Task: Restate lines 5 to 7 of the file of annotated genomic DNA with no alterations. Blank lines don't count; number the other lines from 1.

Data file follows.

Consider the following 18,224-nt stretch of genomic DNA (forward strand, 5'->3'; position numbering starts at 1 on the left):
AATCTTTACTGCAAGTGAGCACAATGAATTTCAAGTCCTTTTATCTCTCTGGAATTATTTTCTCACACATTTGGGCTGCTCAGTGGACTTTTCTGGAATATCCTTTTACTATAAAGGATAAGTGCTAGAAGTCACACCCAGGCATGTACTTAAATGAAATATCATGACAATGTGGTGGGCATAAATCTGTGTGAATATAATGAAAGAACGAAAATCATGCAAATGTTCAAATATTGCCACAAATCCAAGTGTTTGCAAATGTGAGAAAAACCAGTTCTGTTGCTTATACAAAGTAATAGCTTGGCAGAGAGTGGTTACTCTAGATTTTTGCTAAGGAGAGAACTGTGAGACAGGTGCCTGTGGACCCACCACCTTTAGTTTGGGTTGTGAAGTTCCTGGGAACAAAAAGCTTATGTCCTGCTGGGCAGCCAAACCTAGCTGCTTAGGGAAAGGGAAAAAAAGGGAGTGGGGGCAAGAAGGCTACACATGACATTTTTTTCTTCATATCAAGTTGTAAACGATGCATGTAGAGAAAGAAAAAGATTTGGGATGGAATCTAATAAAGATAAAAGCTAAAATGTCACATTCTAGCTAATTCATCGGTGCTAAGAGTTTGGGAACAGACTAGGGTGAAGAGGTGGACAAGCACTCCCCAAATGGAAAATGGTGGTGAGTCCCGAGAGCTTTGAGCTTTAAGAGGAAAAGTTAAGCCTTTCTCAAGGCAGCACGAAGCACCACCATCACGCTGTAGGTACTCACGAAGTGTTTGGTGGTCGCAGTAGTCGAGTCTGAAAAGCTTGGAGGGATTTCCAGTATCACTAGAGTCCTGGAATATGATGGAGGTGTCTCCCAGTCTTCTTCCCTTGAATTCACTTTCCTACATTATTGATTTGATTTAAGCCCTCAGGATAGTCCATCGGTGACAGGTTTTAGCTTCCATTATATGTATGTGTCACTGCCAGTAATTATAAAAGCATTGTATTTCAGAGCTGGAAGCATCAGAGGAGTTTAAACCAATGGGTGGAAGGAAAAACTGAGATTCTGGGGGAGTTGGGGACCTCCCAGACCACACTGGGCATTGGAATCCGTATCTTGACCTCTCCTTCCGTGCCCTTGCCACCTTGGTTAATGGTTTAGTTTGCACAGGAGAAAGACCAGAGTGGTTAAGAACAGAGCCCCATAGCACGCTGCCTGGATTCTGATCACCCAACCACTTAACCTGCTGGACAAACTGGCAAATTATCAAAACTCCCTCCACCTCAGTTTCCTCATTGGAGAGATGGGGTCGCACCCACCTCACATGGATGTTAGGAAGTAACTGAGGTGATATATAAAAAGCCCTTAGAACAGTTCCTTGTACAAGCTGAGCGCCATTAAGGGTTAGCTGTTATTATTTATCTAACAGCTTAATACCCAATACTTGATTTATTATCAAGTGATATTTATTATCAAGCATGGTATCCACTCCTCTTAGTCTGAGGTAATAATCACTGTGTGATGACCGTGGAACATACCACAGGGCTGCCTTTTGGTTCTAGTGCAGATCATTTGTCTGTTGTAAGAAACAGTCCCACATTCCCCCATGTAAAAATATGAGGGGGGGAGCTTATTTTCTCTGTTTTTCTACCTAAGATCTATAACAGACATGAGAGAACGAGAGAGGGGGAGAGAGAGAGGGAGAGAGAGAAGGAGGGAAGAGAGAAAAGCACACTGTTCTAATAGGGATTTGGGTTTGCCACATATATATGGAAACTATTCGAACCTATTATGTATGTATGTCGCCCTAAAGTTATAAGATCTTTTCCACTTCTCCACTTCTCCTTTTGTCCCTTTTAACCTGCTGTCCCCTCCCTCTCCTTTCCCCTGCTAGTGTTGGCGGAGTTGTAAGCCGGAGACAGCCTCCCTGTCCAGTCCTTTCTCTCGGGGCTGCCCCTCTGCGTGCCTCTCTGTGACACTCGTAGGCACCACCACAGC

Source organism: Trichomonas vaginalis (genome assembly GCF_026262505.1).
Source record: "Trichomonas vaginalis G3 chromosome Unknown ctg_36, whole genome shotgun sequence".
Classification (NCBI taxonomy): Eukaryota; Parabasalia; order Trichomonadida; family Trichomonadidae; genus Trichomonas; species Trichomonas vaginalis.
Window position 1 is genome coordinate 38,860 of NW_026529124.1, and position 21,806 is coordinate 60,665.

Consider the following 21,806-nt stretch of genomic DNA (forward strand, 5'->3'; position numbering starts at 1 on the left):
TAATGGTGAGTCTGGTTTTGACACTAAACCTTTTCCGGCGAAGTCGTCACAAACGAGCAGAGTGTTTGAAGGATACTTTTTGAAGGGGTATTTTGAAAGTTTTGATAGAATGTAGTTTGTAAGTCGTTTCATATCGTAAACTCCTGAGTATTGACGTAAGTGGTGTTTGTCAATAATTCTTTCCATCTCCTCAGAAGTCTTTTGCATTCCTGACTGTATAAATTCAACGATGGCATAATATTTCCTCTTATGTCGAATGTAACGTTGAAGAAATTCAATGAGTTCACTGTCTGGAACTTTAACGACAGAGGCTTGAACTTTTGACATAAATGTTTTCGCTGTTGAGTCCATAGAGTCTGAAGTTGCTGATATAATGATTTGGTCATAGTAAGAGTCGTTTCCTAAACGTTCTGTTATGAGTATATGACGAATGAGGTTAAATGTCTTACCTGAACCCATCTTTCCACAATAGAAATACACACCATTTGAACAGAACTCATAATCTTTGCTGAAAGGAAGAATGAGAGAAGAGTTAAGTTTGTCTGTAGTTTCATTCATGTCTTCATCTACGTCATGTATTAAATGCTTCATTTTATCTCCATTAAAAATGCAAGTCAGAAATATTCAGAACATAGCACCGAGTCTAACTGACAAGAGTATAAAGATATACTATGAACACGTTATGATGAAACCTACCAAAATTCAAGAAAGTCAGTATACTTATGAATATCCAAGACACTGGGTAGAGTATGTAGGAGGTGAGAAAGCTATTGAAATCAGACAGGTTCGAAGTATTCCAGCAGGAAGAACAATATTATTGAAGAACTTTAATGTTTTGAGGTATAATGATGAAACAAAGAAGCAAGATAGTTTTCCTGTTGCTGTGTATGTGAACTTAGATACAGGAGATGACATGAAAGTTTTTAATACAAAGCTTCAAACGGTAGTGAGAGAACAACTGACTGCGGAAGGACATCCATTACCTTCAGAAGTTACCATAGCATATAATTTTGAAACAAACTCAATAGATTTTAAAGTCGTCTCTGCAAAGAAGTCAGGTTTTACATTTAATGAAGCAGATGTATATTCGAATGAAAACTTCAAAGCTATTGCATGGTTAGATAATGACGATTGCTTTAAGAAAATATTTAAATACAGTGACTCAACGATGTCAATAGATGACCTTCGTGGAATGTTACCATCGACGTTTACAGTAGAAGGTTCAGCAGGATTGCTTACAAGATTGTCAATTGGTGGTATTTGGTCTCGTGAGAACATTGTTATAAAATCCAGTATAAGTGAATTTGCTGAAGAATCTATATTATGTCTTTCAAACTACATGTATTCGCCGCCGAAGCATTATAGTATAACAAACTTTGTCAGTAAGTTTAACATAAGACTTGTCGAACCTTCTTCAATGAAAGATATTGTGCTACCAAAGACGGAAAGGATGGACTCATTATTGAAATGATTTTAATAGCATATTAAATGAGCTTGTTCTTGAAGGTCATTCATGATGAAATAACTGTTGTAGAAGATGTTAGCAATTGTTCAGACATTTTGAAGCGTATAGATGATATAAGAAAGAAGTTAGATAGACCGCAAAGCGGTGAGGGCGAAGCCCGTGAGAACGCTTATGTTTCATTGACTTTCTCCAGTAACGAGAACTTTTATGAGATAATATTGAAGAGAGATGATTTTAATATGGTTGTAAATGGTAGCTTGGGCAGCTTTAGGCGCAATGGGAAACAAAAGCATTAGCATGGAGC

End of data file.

Classification (NCBI taxonomy): Eukaryota; Parabasalia; order Trichomonadida; family Trichomonadidae; genus Trichomonas; species Trichomonas vaginalis.
Window position 1 is genome coordinate 38,860 of NW_026529124.1, and position 21,806 is coordinate 60,665.

Consider the following 21,806-nt stretch of genomic DNA (forward strand, 5'->3'; position numbering starts at 1 on the left):